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Lay theories of networking: how laypeople's beliefs about networks affect their attitudes and engagement toward instrumental networking


Academy of Management Review


Organisational Behaviour

Authors / Editors

Kuwabara K;Hildebrand C;Zou X

Publication Year



Who builds effective networks remains an elusive question, particularly given mounting evidence that many people actually feel conflicted or ambivalent about the idea of instrumental networking. Here, we turn to an important piece of the puzzle that has been under-theorized: lay beliefs and attitudes that inhibit networking. Borrowing from the literature on implicit theories in motivational psychology, our theoretical model examines people's beliefs about three basic aspects of networking: the fixed versus malleable nature of social intelligence, social relations, and social capital. We explain how each lay belief affects people's attitudes toward both the utility and morality of networking, with consequences for their engagement in different forms of networking (i.e. searching for new ties, maintaining existing ties, and leveraging social capital). We also consider their downstream effects for the size, diversity, and cohesiveness of networks people build. Overall, by examining the role of domain-specific beliefs and attitudes that undermine people's motivation to network, our model departs from existing views of networking based on rationality, personality, and perception to shed new light on the motivational psychology of networking.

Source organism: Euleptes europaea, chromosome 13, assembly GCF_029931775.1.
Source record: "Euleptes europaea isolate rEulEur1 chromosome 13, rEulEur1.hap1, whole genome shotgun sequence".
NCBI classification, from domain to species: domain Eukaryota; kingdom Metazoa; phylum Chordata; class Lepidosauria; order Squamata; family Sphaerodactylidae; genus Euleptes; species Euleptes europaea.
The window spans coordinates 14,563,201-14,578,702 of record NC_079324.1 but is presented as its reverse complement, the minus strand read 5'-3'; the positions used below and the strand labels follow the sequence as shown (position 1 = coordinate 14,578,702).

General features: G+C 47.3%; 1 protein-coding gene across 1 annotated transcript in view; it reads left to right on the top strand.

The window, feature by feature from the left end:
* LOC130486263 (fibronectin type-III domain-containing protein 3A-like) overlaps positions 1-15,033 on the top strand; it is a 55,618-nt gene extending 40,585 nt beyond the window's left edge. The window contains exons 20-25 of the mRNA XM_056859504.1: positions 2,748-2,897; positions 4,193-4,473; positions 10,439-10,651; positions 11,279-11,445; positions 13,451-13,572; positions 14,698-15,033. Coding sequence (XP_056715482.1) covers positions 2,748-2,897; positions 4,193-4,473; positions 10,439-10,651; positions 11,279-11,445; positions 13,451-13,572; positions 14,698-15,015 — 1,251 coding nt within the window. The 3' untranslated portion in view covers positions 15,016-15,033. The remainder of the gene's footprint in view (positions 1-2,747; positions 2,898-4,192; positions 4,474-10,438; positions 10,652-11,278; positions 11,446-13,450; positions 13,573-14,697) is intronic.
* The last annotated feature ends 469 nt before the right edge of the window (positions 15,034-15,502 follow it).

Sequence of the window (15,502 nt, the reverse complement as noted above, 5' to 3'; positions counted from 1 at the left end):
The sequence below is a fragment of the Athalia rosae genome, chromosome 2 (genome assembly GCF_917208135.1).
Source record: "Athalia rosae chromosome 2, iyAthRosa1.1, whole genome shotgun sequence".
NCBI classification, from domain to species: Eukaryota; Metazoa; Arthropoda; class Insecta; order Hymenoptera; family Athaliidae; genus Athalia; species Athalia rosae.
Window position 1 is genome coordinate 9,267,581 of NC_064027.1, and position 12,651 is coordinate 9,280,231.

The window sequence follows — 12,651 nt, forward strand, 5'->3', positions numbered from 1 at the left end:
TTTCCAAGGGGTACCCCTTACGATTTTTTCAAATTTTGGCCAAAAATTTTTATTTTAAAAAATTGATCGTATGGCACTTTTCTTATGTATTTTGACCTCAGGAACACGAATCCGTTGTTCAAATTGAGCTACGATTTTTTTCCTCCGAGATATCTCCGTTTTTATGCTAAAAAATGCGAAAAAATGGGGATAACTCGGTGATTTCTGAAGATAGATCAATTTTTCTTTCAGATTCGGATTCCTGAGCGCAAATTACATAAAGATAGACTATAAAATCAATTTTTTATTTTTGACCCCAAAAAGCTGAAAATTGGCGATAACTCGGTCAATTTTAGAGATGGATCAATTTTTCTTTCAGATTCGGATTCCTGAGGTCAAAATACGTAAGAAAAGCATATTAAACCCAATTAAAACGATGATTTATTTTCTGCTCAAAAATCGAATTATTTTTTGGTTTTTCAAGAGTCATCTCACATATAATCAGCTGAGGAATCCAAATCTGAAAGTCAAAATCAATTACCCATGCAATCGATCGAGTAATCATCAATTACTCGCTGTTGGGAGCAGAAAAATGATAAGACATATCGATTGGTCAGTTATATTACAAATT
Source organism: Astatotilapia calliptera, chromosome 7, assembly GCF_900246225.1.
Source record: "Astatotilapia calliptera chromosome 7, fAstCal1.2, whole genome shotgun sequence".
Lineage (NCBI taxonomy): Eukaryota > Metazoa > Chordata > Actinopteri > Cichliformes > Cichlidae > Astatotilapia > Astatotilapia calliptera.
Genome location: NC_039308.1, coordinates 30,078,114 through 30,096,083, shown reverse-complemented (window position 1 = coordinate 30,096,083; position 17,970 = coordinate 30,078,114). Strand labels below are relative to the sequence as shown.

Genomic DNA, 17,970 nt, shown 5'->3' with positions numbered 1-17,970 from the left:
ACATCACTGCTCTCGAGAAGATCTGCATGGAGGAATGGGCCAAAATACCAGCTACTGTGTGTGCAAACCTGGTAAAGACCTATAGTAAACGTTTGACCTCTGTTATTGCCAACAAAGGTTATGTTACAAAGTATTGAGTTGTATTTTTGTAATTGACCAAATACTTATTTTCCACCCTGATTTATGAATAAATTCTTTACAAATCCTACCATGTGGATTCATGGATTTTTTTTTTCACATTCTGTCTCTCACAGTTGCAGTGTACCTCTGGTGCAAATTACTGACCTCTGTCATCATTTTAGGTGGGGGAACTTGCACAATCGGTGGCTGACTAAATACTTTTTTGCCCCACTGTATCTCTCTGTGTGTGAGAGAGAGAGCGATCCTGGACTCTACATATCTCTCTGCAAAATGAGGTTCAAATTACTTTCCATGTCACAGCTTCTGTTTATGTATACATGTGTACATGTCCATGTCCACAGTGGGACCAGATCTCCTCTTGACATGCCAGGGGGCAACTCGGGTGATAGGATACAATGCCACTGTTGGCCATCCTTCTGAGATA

Available on ECCH


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